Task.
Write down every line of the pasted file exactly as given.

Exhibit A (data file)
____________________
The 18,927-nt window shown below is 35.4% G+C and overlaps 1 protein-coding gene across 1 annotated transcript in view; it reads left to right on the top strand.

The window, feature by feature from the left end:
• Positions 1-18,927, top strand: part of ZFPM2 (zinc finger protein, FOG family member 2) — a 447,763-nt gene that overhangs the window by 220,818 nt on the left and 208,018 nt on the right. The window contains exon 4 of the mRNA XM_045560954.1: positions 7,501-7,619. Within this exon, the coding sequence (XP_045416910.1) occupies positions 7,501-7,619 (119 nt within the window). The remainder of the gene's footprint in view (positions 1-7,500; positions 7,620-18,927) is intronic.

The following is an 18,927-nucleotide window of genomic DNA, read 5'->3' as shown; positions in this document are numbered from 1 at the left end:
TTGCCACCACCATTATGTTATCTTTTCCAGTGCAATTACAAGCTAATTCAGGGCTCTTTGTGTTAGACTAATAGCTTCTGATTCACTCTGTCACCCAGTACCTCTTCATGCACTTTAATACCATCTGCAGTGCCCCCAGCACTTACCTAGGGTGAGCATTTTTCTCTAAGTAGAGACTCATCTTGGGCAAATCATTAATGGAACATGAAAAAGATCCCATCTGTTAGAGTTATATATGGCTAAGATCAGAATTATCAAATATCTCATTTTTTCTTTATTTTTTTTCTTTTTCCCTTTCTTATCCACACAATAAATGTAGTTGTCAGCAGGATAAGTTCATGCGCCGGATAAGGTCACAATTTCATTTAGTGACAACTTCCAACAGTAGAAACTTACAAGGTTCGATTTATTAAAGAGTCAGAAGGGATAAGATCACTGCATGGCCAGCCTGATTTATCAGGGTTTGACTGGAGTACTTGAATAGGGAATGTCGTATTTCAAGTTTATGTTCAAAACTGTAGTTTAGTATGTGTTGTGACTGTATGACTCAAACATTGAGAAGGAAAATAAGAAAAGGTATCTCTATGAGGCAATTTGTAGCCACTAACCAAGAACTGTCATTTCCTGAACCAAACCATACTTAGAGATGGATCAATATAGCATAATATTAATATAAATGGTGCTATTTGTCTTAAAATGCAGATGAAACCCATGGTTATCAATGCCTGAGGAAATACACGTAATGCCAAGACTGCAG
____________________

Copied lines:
The 18,927-nt window shown below is 35.4% G+C and overlaps 1 protein-coding gene across 1 annotated transcript in view; it reads left to right on the top strand.

The window, feature by feature from the left end:
• Positions 1-18,927, top strand: part of ZFPM2 (zinc finger protein, FOG family member 2) — a 447,763-nt gene that overhangs the window by 220,818 nt on the left and 208,018 nt on the right. The window contains exon 4 of the mRNA XM_045560954.1: positions 7,501-7,619. Within this exon, the coding sequence (XP_045416910.1) occupies positions 7,501-7,619 (119 nt within the window). The remainder of the gene's footprint in view (positions 1-7,500; positions 7,620-18,927) is intronic.

The following is an 18,927-nucleotide window of genomic DNA, read 5'->3' as shown; positions in this document are numbered from 1 at the left end:
TTGCCACCACCATTATGTTATCTTTTCCAGTGCAATTACAAGCTAATTCAGGGCTCTTTGTGTTAGACTAATAGCTTCTGATTCACTCTGTCACCCAGTACCTCTTCATGCACTTTAATACCATCTGCAGTGCCCCCAGCACTTACCTAGGGTGAGCATTTTTCTCTAAGTAGAGACTCATCTTGGGCAAATCATTAATGGAACATGAAAAAGATCCCATCTGTTAGAGTTATATATGGCTAAGATCAGAATTATCAAATATCTCATTTTTTCTTTATTTTTTTTCTTTTTCCCTTTCTTATCCACACAATAAATGTAGTTGTCAGCAGGATAAGTTCATGCGCCGGATAAGGTCACAATTTCATTTAGTGACAACTTCCAACAGTAGAAACTTACAAGGTTCGATTTATTAAAGAGTCAGAAGGGATAAGATCACTGCATGGCCAGCCTGATTTATCAGGGTTTGACTGGAGTACTTGAATAGGGAATGTCGTATTTCAAGTTTATGTTCAAAACTGTAGTTTAGTATGTGTTGTGACTGTATGACTCAAACATTGAGAAGGAAAATAAGAAAAGGTATCTCTATGAGGCAATTTGTAGCCACTAACCAAGAACTGTCATTTCCTGAACCAAACCATACTTAGAGATGGATCAATATAGCATAATATTAATATAAATGGTGCTATTTGTCTTAAAATGCAGATGAAACCCATGGTTATCAATGCCTGAGGAAATACACGTAATGCCAAGACTGCAG